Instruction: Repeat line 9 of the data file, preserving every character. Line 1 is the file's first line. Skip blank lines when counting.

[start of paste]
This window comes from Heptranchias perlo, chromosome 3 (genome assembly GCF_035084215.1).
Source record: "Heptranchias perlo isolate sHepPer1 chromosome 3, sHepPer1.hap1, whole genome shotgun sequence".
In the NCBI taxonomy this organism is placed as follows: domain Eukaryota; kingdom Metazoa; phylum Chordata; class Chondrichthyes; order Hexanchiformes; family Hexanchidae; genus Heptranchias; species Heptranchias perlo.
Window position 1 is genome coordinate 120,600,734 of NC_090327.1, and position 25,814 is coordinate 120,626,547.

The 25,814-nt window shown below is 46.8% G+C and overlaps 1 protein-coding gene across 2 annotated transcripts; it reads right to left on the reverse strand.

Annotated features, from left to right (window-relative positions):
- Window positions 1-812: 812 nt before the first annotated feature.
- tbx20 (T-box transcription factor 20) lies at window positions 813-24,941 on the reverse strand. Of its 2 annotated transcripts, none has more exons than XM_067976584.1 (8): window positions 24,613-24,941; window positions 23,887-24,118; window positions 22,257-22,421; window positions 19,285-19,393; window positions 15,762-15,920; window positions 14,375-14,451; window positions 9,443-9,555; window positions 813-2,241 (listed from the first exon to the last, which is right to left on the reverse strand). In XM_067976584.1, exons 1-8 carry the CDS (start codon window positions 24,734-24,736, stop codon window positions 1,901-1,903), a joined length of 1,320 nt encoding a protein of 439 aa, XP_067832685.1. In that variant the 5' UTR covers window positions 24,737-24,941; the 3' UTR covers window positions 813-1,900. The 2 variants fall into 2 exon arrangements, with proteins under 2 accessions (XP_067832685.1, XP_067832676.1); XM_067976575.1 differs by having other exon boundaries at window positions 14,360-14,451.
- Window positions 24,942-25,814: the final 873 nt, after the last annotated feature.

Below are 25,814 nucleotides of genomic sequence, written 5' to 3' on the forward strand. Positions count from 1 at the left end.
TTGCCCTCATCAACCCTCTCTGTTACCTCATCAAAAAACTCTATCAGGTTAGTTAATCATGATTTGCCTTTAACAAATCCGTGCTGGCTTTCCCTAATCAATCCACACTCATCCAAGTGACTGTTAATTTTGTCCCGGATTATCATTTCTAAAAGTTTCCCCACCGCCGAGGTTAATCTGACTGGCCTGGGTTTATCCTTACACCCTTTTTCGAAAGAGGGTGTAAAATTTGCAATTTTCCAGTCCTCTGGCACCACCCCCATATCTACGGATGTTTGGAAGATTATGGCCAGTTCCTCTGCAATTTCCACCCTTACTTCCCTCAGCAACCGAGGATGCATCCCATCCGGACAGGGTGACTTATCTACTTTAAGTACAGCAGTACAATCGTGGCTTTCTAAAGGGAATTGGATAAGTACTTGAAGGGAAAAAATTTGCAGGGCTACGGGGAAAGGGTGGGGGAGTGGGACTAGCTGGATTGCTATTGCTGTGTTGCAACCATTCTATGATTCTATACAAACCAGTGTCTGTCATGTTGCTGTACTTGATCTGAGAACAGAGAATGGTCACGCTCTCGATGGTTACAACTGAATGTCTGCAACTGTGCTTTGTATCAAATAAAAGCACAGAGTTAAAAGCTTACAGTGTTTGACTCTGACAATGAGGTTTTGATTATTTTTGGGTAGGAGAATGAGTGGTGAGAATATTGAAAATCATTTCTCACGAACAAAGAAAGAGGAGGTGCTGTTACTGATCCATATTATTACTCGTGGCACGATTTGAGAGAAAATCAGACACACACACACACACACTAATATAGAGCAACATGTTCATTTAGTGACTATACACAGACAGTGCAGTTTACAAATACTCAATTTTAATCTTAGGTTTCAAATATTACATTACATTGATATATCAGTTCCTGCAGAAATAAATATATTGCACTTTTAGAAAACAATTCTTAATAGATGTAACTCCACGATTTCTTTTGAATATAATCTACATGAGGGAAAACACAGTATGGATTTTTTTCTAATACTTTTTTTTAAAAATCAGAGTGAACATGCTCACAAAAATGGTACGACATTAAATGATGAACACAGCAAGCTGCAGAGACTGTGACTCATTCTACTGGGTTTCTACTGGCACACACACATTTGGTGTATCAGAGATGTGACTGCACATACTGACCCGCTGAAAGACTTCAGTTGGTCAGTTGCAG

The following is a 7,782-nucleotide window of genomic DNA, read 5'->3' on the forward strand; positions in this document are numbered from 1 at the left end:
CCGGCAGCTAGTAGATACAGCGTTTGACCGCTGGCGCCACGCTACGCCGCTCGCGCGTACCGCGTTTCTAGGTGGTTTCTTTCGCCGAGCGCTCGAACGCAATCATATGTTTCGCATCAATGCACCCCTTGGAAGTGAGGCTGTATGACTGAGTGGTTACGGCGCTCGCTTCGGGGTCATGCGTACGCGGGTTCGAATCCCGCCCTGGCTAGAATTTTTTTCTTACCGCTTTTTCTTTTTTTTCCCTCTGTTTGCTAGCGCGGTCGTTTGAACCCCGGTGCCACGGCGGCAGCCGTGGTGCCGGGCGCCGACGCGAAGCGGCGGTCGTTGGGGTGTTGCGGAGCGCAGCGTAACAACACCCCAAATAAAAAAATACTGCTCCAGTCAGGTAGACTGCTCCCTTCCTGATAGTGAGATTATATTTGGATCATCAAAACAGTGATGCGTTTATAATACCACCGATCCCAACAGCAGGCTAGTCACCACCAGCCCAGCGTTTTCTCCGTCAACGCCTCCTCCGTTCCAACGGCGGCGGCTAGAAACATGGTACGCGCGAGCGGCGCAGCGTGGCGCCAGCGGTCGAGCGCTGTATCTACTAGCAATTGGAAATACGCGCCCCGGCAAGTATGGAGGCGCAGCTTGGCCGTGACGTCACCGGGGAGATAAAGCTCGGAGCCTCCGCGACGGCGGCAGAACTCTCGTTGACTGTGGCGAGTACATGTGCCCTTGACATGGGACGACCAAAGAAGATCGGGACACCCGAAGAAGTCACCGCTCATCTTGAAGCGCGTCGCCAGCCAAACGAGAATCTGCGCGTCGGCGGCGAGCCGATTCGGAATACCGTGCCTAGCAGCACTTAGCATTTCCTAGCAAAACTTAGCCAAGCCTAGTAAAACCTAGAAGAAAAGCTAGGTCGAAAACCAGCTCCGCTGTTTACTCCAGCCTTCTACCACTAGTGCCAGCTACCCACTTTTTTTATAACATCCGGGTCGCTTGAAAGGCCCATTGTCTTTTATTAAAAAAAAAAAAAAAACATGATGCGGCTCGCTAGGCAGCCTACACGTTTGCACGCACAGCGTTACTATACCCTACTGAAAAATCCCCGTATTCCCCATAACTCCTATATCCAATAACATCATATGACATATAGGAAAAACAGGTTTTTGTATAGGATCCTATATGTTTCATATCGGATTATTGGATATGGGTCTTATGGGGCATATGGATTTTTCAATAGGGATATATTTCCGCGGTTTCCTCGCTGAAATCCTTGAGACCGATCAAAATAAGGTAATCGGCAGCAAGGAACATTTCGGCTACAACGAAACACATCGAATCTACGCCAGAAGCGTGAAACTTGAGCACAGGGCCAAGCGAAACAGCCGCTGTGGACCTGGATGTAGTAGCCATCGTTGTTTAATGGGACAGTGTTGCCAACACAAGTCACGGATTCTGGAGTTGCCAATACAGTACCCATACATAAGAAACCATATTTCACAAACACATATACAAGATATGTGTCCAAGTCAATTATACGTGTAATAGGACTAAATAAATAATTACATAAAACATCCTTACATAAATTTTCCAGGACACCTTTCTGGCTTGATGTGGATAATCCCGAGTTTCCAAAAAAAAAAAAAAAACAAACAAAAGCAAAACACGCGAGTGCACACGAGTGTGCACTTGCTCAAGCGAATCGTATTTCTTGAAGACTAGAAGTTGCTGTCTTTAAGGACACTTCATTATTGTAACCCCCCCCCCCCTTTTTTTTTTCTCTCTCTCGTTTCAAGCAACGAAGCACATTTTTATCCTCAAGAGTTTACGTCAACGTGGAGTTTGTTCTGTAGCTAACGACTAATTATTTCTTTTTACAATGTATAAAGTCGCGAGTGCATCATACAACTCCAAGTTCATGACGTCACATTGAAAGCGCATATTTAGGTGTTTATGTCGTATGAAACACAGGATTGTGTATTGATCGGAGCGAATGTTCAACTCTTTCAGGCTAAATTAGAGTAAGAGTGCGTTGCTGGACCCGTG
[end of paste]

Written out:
- Window positions 24,942-25,814: the final 873 nt, after the last annotated feature.